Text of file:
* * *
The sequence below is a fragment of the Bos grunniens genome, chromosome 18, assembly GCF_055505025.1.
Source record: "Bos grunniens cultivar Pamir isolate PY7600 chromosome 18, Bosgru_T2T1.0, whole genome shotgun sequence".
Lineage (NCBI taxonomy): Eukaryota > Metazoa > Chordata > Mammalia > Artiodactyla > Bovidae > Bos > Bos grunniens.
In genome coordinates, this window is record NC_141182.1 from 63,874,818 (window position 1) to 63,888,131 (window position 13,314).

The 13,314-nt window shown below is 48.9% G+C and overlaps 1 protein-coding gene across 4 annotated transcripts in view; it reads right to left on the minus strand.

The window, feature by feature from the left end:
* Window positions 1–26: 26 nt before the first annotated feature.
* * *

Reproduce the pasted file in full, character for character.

The sequence below is a fragment of the Bos grunniens genome, chromosome 18, assembly GCF_055505025.1.
Source record: "Bos grunniens cultivar Pamir isolate PY7600 chromosome 18, Bosgru_T2T1.0, whole genome shotgun sequence".
Lineage (NCBI taxonomy): Eukaryota > Metazoa > Chordata > Mammalia > Artiodactyla > Bovidae > Bos > Bos grunniens.
In genome coordinates, this window is record NC_141182.1 from 63,874,818 (window position 1) to 63,888,131 (window position 13,314).

The 13,314-nt window shown below is 48.9% G+C and overlaps 1 protein-coding gene across 4 annotated transcripts in view; it reads right to left on the minus strand.

The window, feature by feature from the left end:
* Window positions 1–26: 26 nt before the first annotated feature.